We’ve marketed the company to this crowd by bootstrapping – we distribute our stoves to influential bloggers, have them try it out, review it, and then raise interest among their followers. We target survivalists and people interested in emergency preparedness, but also more casual people like car campers.

How do you advertise your cookstoves in such vastly different markets?

Where we like to focus as a social business is in the impoverished commercial markets, where people are spending upwards of $1 to $2 per day on charcoal or wood. Our products can cut that outlay by more than half, and up to 70 percent by those who are really good at using the stoves. In these cases you can find a very motivated sales force, so we’ll work with distributors who really know the local market and the distributor can really own the training and education about the stove.

In the more developed markets, we highlight the versatility and ease of use of our stoves. For example, you don’t go home from camping at a state park with everything smelling like smoke. The stove still produces smoke, but not as much as an open campfire. Cleanup is also easy, and if there are kids around you don’t have to worry about safety because it’s a contained fire. You also cut down on fuel, so people who are interested in sustainability can use the stove for recreational purposes.

What are the specific ways EcoZoom convinces people in developing economies to choose a clean cookstove over a cell phone or a TV?

I think people in a developing world context are pretty skeptical that their investment is going to be sound. If they’re going to spend $20 or $30 on a cookstove they need to know it’s going to last a long time. From the consumer’s standpoint it’s hard for them to look at a cookstove and say, “This cookstove is going to save me $800 throughout its life, so a $40 investment is a no-brainer.”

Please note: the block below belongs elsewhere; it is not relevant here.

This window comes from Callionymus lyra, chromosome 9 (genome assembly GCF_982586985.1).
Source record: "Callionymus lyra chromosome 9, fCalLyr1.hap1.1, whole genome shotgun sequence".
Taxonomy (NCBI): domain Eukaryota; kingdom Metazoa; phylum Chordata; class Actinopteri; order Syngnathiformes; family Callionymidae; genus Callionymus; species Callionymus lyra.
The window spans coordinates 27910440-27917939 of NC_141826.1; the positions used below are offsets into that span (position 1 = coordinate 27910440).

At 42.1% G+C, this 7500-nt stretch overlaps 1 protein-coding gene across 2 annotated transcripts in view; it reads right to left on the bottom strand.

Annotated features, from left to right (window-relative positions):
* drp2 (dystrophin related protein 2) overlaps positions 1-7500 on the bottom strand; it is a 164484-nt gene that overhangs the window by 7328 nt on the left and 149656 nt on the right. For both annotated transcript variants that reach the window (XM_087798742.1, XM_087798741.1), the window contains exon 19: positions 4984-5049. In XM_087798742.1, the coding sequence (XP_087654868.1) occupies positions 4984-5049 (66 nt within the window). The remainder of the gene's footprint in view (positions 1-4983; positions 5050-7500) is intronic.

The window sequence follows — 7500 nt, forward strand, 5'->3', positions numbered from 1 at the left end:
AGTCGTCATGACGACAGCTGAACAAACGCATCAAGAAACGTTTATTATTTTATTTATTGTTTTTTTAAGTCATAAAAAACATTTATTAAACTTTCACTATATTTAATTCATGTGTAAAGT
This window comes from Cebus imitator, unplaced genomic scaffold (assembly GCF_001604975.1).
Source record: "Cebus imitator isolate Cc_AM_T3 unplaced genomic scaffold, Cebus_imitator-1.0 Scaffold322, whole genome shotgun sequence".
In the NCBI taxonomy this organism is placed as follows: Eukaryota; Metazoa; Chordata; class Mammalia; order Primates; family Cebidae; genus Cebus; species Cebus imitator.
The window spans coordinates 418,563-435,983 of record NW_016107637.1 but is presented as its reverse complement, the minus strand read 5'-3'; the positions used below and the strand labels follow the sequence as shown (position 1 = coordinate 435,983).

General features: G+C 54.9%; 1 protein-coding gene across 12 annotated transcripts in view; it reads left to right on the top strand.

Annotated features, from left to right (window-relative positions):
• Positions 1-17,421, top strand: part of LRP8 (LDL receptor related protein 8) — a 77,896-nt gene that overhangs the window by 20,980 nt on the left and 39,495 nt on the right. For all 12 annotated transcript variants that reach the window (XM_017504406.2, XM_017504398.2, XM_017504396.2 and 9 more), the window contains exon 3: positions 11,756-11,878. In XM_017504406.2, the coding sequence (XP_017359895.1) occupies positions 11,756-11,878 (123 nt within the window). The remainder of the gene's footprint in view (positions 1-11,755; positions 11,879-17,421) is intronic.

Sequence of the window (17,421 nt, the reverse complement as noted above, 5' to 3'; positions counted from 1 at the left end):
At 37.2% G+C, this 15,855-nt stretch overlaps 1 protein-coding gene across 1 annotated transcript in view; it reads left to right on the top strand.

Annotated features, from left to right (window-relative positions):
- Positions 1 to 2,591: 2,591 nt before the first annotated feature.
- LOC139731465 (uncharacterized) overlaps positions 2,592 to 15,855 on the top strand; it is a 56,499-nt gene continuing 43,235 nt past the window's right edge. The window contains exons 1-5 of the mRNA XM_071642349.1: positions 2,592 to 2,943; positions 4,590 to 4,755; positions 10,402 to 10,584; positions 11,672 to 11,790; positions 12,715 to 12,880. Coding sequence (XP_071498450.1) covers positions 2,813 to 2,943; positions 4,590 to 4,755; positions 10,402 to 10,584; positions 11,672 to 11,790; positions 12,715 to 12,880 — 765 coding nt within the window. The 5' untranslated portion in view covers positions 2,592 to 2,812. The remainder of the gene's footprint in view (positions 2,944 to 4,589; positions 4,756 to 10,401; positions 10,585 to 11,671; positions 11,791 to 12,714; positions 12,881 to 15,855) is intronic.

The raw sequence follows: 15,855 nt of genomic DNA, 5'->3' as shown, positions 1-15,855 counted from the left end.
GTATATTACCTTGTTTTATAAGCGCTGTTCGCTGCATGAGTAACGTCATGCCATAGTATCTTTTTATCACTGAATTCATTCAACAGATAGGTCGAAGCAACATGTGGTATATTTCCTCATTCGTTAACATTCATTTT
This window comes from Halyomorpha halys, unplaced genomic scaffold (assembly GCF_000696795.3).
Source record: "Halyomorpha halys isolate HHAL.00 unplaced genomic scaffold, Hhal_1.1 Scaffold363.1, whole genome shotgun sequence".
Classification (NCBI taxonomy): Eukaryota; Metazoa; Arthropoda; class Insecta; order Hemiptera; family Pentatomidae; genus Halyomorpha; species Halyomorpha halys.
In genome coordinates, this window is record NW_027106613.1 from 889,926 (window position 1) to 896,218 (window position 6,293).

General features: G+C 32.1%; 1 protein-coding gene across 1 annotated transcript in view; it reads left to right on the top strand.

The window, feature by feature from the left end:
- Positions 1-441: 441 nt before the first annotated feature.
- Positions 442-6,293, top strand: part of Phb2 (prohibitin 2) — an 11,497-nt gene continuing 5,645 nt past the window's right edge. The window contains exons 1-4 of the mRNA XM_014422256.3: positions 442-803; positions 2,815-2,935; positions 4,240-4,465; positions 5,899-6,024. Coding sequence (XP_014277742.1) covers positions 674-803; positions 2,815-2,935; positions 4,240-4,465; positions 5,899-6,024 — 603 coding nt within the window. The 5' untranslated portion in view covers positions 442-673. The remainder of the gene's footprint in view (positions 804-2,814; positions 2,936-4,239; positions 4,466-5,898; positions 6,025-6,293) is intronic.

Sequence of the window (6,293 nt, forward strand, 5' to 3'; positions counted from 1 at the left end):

Things like integrating a warranty into the purchase experience are important. Having a maintenance and repair program is also important. Consumers want to know that someone is there to help them if something goes wrong with the stove.

A lot of the time it’s really about finding sales agents who truly believe in the product. When we were into Nairobi, we passed a couple of guys working and they came up and said, “A jiko!” which is Swahili for cookstove. In Kenya, everyone has a "Jiko” – they’re like refrigerators to you and me. So two guys came over to us and started stopping people who were walking by and telling them about the stove. They were so excited about the product that they started selling it for us, and we were there just testing the stove to see if it was working!

There is also a consumer finance piece that can be integrated – like a microfinance loan, microbanking, or the use of mobile money. These reduce the barriers to someone making a cookstove purchase. In the past, some groups have been pretty creative about finding incentives for using cookstoves. Our cookstoves have been used in carbon-credit projects, where each year the stove will mitigate two or three tons of carbon. This also has great marketing potential for some crowds.

The last piece is marketing to potential consumers where there is already a high demand, where people spend up to 20 percent of their income on fuel. In these cases the education process and market awareness are a lot easier to do. A person who has been cooking over an open fire all of his or her life will realize the benefits a lot quicker than someone like you or I would. In these cases we will partner with a distributor on crafting an educational program. We focus on the ways the stove makes life more convenient and how the stove ends up saving the buyer money in the long run.